Hill County Sheriff Indicted on Tampering Charges - KXXV Central Texas News Now

HILL COUNTY

Hill County Sheriff Indicted on Tampering Charges

HILL COUNTY, TX (KXXV) - UPDATE: Hill County Sheriff Michael Cox has been indicted on four charges related to alleged misconduct within the sheriff's office following an investigation conducted by the Texas Commission on Law Enforcement.

Cox was indicted on an abuse of official capacity charge, two tampering with a government record charges, and a breach of computer security charge.

Hill County Chief Deputy Mark Wilson was indicted on seven tampering with a governmental record charges, along with a breach of computer security charge. Former Cpt. Leroy Rodriguez was indicted on two tampering charges and a breach of computer security charge.

Click here to read the full indictments against Sheriff Cox and the others.
Hill County Sheriff Michael Cox was temporarily suspended by Judge James E. Morgan Wednesday afternoon after he and three other Hill County Sheriff's Office employees were arrested. 

At an emergency Hill County Commissioner's Court meeting, Hill County Judge Justin W. Lewis announced Wes Collins will serve as temporary sheriff for the county.

Special Prosecutor David Deaconson has been appointed to the criminal matters after Hill County District Attorney Mark Pratt recused himself.

Sheriff Cox, his chief deputy, and two other Hill County Sheriff's Office employees turned themselves in Wednesday after they were named on warrants for tampering with government documents and breach of computer security.

Sheriff Cox, Hill County Chief Deputy Mark Wilson, former Cpt. Leroy Rodriguez, and jailer Bryan Winget were all named on warrants issued Wednesday following an investigation conducted by the Texas Commission on Law Enforcement (TCOLE). Each charge is a state jail felony, punishable by up to two years in prison.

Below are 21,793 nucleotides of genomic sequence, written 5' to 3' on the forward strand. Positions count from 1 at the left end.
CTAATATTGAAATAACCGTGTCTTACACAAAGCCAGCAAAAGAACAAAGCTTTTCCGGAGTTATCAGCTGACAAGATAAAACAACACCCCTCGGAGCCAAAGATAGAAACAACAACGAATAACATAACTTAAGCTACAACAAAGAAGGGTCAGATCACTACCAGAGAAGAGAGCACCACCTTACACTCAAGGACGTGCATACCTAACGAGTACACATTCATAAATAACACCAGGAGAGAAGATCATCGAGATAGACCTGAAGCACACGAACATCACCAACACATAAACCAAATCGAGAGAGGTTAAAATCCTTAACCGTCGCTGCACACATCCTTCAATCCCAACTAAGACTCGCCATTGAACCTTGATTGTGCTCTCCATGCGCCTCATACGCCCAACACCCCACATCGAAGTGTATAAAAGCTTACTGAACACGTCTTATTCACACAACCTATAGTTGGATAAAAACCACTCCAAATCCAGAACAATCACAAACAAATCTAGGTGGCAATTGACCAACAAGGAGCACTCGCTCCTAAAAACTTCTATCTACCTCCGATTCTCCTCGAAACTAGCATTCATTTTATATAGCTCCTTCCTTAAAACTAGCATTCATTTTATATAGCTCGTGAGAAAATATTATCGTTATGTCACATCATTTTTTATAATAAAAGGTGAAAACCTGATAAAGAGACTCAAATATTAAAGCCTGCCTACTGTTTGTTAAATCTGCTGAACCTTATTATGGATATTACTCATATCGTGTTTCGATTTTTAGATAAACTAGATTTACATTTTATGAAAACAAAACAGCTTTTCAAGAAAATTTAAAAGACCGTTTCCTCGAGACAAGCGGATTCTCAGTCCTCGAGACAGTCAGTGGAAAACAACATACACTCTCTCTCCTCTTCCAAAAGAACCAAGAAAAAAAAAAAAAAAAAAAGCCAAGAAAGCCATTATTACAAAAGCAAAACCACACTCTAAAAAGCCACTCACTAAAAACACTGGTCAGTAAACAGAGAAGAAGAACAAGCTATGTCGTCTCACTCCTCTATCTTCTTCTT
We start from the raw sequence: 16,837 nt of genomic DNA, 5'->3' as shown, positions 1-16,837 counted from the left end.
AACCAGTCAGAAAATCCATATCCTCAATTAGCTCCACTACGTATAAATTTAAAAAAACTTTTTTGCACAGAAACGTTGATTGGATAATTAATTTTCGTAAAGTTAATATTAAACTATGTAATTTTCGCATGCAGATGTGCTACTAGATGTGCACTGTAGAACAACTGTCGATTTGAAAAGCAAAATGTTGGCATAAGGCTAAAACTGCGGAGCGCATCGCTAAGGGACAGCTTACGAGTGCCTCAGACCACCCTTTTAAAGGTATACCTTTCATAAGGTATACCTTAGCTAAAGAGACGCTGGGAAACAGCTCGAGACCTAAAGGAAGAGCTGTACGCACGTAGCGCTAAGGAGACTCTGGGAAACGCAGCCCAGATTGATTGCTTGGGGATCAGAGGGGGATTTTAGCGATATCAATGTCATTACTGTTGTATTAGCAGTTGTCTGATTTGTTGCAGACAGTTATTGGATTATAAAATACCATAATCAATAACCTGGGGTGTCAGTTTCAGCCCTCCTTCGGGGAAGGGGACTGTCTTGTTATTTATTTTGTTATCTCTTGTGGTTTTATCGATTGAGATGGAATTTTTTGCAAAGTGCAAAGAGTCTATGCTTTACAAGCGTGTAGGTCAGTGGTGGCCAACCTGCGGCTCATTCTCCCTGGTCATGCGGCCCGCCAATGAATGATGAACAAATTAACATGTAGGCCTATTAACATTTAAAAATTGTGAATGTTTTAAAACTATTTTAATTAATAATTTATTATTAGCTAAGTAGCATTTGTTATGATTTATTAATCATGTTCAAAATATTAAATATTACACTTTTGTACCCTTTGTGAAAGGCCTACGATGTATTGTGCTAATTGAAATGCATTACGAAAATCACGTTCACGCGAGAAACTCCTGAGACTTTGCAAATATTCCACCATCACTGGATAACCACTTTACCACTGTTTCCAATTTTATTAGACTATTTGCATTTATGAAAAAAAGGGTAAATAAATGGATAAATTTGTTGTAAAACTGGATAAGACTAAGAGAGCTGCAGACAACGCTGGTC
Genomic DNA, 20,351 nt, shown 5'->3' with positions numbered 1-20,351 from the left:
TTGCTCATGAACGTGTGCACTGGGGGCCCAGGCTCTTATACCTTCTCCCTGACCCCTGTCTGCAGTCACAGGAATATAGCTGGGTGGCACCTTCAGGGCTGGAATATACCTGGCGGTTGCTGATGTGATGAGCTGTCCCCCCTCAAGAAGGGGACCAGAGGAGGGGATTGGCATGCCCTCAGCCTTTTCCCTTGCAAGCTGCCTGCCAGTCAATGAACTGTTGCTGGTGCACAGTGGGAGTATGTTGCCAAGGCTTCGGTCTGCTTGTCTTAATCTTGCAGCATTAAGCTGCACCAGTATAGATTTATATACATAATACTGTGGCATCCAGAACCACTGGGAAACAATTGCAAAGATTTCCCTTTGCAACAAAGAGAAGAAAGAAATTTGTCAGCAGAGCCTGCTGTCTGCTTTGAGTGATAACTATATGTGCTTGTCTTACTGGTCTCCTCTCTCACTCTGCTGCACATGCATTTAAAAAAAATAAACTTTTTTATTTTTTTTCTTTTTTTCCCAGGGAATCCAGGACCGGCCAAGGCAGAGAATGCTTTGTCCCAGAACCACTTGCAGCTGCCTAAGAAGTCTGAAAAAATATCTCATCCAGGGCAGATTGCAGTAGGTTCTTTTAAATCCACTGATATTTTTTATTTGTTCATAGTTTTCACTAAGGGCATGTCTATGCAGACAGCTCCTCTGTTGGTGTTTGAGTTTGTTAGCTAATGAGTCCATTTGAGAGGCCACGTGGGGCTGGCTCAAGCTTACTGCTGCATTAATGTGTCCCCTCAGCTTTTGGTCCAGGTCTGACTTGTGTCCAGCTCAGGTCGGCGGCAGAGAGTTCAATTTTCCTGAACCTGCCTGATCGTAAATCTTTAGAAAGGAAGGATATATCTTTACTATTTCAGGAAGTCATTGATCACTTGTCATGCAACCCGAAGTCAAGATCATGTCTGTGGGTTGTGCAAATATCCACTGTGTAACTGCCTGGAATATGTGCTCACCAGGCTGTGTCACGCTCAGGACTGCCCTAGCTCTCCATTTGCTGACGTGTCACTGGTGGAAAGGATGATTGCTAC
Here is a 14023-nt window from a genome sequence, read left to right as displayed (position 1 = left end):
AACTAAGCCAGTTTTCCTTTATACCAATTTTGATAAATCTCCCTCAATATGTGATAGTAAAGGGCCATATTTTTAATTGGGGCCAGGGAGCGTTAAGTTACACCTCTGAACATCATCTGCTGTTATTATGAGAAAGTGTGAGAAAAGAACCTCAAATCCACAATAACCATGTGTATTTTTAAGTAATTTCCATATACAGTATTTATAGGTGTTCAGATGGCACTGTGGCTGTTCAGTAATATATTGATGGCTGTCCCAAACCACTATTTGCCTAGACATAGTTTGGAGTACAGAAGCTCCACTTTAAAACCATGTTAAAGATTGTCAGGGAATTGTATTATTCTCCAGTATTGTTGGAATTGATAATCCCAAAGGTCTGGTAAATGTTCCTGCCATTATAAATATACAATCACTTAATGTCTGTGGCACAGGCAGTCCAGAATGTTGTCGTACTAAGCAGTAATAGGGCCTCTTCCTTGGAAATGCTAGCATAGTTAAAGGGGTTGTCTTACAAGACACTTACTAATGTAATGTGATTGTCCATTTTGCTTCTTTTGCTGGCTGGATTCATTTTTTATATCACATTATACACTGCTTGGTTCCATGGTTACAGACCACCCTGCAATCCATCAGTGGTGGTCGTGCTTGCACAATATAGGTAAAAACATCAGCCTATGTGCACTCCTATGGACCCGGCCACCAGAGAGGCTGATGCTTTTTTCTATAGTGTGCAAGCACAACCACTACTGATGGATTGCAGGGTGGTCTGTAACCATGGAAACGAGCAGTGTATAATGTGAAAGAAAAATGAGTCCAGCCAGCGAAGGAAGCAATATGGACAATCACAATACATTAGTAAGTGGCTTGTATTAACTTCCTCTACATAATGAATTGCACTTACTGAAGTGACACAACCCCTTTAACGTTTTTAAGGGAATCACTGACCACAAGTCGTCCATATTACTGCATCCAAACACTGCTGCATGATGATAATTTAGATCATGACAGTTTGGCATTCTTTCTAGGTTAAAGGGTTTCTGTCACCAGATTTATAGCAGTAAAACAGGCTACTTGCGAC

TCOLE began their investigation at the request of the Hill County Attorney's Office, who received a tip of misconduct within their office.

Sheriff Cox's attorney, Pete Schulte, said these cases are usually sent to the grand jury before issuing arrest warrants, and these charges are "laughable."

"They are absolutely false. He is innocent. He looks forward going to court and showing these charges are politically motivated and false," said Schulte.

Cox faces three counts of tampering with a government document. The affidavit accuses Cox of coercing Haley Watkins into taking his Telecommunicator's Online Exam in August 2014 for the TCOLE telecommunicator's license.

He is also accused of defrauding the Texas Commission on Jail Standards by having Kristi Patterson "lie about an inmate being seen downtown at a local restaurant" in a response on his official letterhead to a complaint submitted by TCJS.

"He didn't have anyone take an exam for him for his telecommunications license and the jail commission was absolutely factual based on his investigation," said Schulte.

Lewis said if Cox is found guilty, he will be removed from office. If he is found not guilty, he will be reinstated and he could possibly sue the county for any damages caused.

Hill County Chief Deputy Mark Wilson has been charged with six counts of tampering with a government document and a breach of computer security charge.

Wilson is also accused of coercing Haley Watkins to take Cox's TCOLE exam, as well as signing and notarizing five county jailer appointment documents with a "stamped" signature for Sheriff Cox, instead of his actual signature, according to the affidavit.

Leroy Rodriguez faces a charge of both tampering with documents and breach of computer security for letting a county jailer, Bryan Winget, take his online course for his jailer's license, which was given in January 2015.

Winget faces a charge of breach of computer security for taking Rodriguez's online course for his jailer's license.

Click here for the full arrest warrant and charges against these four.

Powered by Frankly